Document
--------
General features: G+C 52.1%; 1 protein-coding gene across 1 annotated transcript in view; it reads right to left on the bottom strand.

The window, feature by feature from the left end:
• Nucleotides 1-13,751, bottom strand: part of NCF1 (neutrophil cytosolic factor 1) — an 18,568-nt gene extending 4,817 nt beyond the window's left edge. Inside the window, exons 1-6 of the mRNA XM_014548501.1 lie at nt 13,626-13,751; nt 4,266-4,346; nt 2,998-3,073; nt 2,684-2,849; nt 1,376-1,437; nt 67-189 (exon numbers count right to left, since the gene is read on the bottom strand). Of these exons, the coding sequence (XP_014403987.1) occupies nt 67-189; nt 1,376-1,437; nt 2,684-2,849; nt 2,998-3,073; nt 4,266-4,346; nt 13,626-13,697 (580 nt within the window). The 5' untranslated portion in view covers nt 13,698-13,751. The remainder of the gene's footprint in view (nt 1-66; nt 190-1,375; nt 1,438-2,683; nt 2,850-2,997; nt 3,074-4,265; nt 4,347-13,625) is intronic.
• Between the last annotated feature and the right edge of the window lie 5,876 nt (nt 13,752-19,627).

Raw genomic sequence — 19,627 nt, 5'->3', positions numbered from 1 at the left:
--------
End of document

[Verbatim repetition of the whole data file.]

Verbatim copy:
General features: G+C 52.1%; 1 protein-coding gene across 1 annotated transcript in view; it reads right to left on the bottom strand.

The window, feature by feature from the left end:
• Nucleotides 1-13,751, bottom strand: part of NCF1 (neutrophil cytosolic factor 1) — an 18,568-nt gene extending 4,817 nt beyond the window's left edge. Inside the window, exons 1-6 of the mRNA XM_014548501.1 lie at nt 13,626-13,751; nt 4,266-4,346; nt 2,998-3,073; nt 2,684-2,849; nt 1,376-1,437; nt 67-189 (exon numbers count right to left, since the gene is read on the bottom strand). Of these exons, the coding sequence (XP_014403987.1) occupies nt 67-189; nt 1,376-1,437; nt 2,684-2,849; nt 2,998-3,073; nt 4,266-4,346; nt 13,626-13,697 (580 nt within the window). The 5' untranslated portion in view covers nt 13,698-13,751. The remainder of the gene's footprint in view (nt 1-66; nt 190-1,375; nt 1,438-2,683; nt 2,850-2,997; nt 3,074-4,265; nt 4,347-13,625) is intronic.
• Between the last annotated feature and the right edge of the window lie 5,876 nt (nt 13,752-19,627).

Raw genomic sequence — 19,627 nt, 5'->3', positions numbered from 1 at the left: